Maytree Foundation has for some time now been running a series
of two-hour seminars titled Five Good Ideas on topics of
interest to nonprofit executives, then posting a summary of the
presentations on its web site. Following is the summary of the
presentation on managing union relations with Frances Lankin,
President and Chief Executive Officer, United Way of Greater
The necessity for
community-based agencies to operate on a shoestring often
collides with trade unions seeking increased compensation for
their members whose salaries are lower than similar jobs in
other sectors. The long-term answer is for both parties to
convince funders that core, sustainable funding is required. In
the short term, the interests of community-based agencies are
served by having knowledgeable, skilled negotiators on both
sides of the table.
Know the funding environment, and tell the story
All nonprofit organizations are dependent on external
funders. Some of these funders are wise, patient and
understanding. Other funders will enter into contractual
arrangements with an organization to deliver defined services
with specific outputs. These funders may or may not have a
mandate to worry about the organization’s core capacity, and
they may or may not be sympathetic to the pleas that a
sustainable organization needs a stable, reliable and
professional staff complement.
In any relationship, the ability to communicate effectively
depends on a common, shared base of information. Employees need
to know and understand the funding environment – particularly
the leaders of the union. And they need to hear about it from
Employees need to understand the challenges in managing an
organization based on the disparate priorities, timetables and
approaches of multiple funders. They need to know that the
ability to invest in the organization’s biggest resource – the
staff – can be compromised by funding arrangements. An
understanding of the organization’s budget-setting process is
essential. If staff is engaged in this process, it is a step
towards understanding the larger strategic planning and/or
Communications is not just about the financial circumstances of
the organization. Good employee and union relations requires
investment in relationship-building. Depending on the size of
the organization and bargaining units, this will mean different
things: For example, an employee relations committee, a joint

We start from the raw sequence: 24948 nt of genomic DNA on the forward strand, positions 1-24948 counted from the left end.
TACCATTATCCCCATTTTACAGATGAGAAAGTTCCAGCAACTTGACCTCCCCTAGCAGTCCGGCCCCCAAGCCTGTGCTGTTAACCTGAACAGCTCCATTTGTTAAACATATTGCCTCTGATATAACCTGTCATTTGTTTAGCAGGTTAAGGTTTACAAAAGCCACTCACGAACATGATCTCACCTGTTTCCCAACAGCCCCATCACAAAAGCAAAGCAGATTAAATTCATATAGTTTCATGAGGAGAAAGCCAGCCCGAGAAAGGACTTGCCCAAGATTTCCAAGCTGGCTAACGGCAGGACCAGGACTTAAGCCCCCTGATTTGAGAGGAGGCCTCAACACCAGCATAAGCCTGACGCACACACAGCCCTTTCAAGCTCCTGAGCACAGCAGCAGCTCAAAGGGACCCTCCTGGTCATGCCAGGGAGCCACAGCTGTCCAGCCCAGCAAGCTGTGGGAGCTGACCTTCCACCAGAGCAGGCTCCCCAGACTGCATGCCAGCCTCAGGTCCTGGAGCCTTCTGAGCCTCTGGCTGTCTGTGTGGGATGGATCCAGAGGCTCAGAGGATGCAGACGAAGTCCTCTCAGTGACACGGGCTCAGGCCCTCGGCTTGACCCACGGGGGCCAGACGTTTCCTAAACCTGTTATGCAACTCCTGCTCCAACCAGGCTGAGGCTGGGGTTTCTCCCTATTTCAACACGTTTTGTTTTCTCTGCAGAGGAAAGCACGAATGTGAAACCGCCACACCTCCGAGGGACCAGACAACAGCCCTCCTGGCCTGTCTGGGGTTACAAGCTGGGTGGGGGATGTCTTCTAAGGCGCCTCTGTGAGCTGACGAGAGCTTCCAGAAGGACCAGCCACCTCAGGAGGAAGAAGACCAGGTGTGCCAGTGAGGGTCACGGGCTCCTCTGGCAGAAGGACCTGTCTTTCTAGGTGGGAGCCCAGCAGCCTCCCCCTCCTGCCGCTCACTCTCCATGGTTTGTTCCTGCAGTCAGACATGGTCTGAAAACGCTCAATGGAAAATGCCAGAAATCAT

health and safety committee, a well-being committee and a
recognition committee. It also includes inclusive practices and
developing a shared commitment to the organization’s mission.
Remember that a benevolent
social mission never – or at least, rarely – compensates for
poor human resources or union relations practices
Workers in the nonprofit
sector are generally proud to be working in an agency that is
committed to the public good. But a mismanaged payroll or poor
labour relations will strain the goodwill of even the most
angelic of employees.
The people who work in the nonprofit sector must balance the
social purpose of the organization against the bread and butter
concerns of themselves and their families. Rarely do people
working in the sector expect that compensation will equal
opportunities that may exist in some parts of the private
sector, but neither should one expect the individuals who
deliver public services to subsidize the cost of their delivery.
There are other rewards to working in the sector. It is
therefore important that these are shared with employees at
every level, as they can affect morale. The stories of
organizational accomplishments, lives turned around, and
grateful families and communities should be shared.
Recognition and genuine thanks do not replace adequate
compensation, but providing them is a strategy for building a
strong team. Management is often very good at recognizing the
contribution of volunteers. However, recognizing employees is
One caution – beware of generational differences. Many leaders
of community agencies, both management and board members, were
involved in founding organizations, and helping them grow; they
may have a stronger emotional connection to the cause than their
employees. A young poorly paid employee, with a huge student
debt, might simply resent the poor pay and benefits.